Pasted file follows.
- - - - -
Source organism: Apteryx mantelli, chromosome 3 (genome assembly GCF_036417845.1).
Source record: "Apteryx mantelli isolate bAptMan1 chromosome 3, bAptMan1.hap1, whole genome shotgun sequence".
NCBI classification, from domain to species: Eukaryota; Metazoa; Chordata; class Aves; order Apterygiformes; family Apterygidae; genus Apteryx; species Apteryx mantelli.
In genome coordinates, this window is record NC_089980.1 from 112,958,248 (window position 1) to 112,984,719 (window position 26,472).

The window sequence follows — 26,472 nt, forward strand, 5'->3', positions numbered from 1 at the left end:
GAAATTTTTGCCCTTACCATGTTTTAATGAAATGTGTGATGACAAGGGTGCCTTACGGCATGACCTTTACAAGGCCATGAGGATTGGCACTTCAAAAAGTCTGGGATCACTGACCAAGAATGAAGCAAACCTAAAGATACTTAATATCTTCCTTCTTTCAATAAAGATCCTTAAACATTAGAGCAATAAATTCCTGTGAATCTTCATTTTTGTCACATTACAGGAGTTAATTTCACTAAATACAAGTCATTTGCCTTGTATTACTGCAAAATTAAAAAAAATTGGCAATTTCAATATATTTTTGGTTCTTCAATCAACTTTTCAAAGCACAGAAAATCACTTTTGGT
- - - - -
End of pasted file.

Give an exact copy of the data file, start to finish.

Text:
Source organism: Apteryx mantelli, chromosome 3 (genome assembly GCF_036417845.1).
Source record: "Apteryx mantelli isolate bAptMan1 chromosome 3, bAptMan1.hap1, whole genome shotgun sequence".
NCBI classification, from domain to species: Eukaryota; Metazoa; Chordata; class Aves; order Apterygiformes; family Apterygidae; genus Apteryx; species Apteryx mantelli.
In genome coordinates, this window is record NC_089980.1 from 112,958,248 (window position 1) to 112,984,719 (window position 26,472).

The window sequence follows — 26,472 nt, forward strand, 5'->3', positions numbered from 1 at the left end:
GAAATTTTTGCCCTTACCATGTTTTAATGAAATGTGTGATGACAAGGGTGCCTTACGGCATGACCTTTACAAGGCCATGAGGATTGGCACTTCAAAAAGTCTGGGATCACTGACCAAGAATGAAGCAAACCTAAAGATACTTAATATCTTCCTTCTTTCAATAAAGATCCTTAAACATTAGAGCAATAAATTCCTGTGAATCTTCATTTTTGTCACATTACAGGAGTTAATTTCACTAAATACAAGTCATTTGCCTTGTATTACTGCAAAATTAAAAAAAATTGGCAATTTCAATATATTTTTGGTTCTTCAATCAACTTTTCAAAGCACAGAAAATCACTTTTGGT